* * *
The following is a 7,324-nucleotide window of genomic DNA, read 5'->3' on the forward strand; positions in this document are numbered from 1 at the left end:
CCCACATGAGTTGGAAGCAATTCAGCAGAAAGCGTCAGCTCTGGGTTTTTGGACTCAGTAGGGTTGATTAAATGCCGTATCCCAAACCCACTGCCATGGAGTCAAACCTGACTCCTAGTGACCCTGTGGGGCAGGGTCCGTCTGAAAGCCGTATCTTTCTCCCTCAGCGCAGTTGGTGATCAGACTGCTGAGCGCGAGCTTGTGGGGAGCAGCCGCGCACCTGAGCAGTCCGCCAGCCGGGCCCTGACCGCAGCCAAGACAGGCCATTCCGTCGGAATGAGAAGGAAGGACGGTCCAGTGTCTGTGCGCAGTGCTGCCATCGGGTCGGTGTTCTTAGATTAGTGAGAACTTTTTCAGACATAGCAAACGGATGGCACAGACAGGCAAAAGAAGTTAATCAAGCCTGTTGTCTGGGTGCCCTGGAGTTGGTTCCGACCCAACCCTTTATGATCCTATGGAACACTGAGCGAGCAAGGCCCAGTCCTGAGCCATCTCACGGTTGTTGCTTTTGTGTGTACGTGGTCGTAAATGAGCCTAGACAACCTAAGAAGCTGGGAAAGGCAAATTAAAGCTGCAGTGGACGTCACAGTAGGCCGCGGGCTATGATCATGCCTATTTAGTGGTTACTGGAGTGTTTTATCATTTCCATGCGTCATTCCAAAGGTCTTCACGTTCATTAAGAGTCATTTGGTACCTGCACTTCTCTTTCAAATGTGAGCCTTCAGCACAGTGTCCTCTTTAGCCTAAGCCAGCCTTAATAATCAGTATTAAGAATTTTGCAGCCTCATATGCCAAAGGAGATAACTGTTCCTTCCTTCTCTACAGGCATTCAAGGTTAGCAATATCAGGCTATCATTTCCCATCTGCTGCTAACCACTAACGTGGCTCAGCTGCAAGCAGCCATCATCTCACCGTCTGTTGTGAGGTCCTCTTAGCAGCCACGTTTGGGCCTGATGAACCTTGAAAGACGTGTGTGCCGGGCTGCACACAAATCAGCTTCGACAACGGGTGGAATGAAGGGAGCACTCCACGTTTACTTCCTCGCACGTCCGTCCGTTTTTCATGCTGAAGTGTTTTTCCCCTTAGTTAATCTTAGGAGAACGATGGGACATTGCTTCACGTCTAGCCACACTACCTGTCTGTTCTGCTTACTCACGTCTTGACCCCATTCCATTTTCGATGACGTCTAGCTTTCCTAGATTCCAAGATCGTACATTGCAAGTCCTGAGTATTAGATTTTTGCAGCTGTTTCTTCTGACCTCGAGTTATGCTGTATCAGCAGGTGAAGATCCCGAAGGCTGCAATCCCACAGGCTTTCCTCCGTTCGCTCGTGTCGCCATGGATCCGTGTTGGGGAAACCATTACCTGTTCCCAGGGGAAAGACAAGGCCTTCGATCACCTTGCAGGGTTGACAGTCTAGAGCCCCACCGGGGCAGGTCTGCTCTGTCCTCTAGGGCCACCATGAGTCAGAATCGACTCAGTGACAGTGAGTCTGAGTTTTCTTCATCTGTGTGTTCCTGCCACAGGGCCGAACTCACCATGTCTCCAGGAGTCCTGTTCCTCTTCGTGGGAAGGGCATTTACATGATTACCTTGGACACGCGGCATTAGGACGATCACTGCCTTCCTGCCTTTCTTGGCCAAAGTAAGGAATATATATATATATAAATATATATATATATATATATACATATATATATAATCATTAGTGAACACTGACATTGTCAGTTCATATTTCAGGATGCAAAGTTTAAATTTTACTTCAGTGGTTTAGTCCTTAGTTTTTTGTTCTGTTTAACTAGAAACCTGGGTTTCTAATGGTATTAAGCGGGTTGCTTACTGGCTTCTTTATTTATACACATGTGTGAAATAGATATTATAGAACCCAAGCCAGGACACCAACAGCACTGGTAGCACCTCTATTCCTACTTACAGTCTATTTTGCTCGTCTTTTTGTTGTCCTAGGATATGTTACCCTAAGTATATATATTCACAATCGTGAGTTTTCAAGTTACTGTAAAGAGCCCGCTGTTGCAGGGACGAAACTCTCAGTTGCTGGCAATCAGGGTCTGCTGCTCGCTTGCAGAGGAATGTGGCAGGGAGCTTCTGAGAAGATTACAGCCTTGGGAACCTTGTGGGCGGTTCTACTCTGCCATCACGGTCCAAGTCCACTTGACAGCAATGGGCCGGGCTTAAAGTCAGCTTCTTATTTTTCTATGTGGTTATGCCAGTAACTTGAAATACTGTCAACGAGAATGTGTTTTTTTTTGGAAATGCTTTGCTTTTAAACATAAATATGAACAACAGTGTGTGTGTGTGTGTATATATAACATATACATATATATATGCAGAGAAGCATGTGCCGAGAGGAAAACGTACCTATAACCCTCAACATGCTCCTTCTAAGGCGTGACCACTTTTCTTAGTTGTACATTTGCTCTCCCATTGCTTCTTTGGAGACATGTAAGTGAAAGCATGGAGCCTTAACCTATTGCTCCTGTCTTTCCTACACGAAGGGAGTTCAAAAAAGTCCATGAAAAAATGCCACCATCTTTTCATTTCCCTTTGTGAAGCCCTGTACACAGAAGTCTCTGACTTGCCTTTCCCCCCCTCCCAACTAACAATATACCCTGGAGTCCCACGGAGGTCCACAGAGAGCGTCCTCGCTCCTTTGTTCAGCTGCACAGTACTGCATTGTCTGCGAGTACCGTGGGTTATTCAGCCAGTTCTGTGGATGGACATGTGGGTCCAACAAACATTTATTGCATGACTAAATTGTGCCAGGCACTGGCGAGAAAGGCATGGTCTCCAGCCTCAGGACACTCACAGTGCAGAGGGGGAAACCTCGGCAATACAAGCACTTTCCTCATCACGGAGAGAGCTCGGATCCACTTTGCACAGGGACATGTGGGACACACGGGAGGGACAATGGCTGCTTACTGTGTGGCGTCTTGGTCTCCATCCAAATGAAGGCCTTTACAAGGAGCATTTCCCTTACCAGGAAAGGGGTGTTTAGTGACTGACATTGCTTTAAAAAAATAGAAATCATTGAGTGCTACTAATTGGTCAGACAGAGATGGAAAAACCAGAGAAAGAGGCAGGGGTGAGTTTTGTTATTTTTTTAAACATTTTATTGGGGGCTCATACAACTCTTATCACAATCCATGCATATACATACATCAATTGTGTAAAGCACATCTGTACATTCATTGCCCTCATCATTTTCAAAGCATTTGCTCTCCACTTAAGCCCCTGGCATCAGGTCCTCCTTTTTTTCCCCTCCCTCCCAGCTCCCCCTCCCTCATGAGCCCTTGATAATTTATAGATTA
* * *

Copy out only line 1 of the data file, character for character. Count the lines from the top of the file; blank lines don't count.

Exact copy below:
The following is a 7,324-nucleotide window of genomic DNA, read 5'->3' on the forward strand; positions in this document are numbered from 1 at the left end: